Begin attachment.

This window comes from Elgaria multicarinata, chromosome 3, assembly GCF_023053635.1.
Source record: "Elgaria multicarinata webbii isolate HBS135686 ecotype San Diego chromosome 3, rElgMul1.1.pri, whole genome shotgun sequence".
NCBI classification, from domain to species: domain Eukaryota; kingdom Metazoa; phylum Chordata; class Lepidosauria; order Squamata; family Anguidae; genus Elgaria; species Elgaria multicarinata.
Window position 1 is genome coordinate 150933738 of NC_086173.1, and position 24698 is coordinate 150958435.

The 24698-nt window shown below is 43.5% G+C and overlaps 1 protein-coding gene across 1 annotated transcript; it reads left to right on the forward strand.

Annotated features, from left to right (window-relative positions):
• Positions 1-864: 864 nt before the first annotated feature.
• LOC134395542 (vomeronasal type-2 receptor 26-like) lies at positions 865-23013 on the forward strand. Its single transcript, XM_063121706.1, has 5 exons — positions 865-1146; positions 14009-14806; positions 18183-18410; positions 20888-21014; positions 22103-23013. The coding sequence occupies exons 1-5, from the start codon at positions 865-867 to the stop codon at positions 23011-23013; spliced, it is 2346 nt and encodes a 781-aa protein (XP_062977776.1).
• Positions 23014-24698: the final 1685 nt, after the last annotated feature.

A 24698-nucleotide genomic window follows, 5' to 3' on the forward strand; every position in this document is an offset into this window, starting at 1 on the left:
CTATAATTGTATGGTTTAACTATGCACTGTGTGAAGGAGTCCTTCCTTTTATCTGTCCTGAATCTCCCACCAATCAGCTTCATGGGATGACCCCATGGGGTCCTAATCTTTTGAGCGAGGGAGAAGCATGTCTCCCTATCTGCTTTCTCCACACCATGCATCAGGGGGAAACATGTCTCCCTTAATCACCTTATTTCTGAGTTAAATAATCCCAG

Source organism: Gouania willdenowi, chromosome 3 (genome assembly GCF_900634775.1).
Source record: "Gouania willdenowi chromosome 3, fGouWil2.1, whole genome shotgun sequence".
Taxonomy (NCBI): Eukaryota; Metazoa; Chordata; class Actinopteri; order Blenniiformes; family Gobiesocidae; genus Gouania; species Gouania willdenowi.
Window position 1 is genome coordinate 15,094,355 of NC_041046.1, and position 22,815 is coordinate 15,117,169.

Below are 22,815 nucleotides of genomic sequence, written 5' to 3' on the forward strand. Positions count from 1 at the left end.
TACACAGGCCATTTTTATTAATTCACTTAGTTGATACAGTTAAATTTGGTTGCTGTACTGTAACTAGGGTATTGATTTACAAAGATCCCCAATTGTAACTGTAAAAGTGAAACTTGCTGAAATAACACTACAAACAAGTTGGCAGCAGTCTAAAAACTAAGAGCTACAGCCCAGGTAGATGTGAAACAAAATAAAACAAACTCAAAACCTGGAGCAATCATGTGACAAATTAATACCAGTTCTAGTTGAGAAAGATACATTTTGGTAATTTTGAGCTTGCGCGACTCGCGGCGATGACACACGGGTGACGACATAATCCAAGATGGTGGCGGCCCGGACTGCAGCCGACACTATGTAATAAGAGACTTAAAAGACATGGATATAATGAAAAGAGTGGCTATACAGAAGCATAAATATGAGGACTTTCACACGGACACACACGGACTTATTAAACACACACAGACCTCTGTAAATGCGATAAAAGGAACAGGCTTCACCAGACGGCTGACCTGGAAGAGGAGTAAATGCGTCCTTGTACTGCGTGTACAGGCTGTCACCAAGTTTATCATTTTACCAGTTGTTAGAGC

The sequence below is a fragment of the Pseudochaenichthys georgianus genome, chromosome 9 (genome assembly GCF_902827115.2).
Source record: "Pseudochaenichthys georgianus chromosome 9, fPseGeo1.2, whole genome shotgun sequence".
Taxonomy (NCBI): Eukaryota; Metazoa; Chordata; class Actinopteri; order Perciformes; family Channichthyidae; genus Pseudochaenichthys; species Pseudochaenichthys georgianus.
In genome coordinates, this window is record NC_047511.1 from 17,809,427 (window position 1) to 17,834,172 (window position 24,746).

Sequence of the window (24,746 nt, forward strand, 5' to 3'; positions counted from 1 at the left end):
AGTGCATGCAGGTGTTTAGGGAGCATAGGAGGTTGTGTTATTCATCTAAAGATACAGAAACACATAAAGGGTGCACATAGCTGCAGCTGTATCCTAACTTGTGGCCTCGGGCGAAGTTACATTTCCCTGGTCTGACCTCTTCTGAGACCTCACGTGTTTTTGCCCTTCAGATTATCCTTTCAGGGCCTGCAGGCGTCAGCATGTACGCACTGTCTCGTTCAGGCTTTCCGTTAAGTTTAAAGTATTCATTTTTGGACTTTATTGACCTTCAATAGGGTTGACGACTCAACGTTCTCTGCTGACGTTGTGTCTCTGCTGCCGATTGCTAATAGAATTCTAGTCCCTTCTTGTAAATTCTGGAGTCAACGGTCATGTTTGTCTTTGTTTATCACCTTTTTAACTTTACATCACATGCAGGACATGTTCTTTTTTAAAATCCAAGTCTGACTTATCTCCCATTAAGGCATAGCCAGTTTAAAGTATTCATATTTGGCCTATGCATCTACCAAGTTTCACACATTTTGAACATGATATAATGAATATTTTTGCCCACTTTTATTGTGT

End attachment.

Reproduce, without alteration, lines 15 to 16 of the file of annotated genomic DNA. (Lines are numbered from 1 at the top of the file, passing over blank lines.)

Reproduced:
Window position 1 is genome coordinate 15,094,355 of NC_041046.1, and position 22,815 is coordinate 15,117,169.

Below are 22,815 nucleotides of genomic sequence, written 5' to 3' on the forward strand. Positions count from 1 at the left end.